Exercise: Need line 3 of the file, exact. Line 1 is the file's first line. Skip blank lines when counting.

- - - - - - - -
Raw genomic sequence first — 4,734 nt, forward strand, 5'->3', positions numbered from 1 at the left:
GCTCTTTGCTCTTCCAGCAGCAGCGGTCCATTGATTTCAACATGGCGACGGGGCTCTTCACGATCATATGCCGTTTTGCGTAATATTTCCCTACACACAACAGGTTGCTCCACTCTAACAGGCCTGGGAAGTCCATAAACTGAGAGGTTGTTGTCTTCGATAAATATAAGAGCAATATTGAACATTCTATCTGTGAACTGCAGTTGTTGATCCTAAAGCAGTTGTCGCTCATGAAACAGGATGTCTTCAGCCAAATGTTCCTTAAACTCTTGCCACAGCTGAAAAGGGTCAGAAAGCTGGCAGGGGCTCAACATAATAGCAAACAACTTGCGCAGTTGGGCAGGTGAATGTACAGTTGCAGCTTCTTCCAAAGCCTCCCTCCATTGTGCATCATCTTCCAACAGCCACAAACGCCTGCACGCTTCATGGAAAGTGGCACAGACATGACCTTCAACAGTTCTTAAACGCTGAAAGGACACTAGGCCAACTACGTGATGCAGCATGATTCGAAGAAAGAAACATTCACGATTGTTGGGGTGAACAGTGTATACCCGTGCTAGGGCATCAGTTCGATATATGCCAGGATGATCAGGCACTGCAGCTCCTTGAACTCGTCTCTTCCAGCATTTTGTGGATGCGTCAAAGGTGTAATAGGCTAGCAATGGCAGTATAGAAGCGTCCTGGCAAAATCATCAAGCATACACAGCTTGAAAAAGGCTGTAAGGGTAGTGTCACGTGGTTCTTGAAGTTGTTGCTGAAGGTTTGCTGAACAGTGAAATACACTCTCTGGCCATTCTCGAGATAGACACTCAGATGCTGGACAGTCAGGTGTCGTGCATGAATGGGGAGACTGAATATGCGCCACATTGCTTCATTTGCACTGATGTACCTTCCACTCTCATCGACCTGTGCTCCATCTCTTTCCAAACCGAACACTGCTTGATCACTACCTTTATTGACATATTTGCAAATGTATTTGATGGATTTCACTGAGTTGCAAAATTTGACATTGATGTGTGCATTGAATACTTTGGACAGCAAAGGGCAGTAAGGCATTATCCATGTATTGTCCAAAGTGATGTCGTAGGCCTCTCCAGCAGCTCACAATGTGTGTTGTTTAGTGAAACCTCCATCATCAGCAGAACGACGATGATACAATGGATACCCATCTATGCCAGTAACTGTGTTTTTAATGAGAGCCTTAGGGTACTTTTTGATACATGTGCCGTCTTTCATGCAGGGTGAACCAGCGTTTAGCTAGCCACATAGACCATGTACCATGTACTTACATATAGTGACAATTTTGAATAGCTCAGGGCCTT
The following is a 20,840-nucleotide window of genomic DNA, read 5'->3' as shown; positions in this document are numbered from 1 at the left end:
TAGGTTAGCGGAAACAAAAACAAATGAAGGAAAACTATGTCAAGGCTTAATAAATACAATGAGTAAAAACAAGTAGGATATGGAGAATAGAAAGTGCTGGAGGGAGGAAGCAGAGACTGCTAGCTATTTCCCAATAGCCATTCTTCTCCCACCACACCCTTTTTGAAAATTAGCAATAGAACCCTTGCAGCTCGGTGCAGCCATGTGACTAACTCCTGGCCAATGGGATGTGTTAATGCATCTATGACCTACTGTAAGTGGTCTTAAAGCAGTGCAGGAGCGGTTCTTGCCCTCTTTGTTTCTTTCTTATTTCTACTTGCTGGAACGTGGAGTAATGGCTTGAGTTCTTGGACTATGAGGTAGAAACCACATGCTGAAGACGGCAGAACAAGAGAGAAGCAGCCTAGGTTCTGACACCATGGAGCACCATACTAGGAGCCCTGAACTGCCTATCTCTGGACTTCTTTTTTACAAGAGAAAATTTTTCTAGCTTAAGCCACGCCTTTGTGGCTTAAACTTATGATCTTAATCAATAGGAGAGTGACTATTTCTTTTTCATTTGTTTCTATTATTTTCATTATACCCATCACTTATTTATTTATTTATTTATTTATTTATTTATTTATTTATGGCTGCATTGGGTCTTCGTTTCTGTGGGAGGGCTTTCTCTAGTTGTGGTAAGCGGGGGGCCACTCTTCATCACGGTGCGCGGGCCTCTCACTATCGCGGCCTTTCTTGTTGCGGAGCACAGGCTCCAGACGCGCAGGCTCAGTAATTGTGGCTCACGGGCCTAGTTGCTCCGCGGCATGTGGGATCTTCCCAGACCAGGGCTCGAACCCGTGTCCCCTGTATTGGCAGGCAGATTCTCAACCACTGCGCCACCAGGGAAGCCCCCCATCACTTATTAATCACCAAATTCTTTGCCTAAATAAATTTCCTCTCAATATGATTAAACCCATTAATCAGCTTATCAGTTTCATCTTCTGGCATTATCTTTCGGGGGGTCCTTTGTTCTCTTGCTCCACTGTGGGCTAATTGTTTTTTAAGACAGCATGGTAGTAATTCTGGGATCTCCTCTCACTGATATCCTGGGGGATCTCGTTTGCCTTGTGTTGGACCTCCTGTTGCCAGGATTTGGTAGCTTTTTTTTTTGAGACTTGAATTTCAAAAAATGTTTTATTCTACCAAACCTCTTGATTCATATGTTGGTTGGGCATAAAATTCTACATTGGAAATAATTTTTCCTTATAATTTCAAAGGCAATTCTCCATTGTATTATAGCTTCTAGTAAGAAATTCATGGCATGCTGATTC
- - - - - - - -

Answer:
The following is a 20,840-nucleotide window of genomic DNA, read 5'->3' as shown; positions in this document are numbered from 1 at the left end: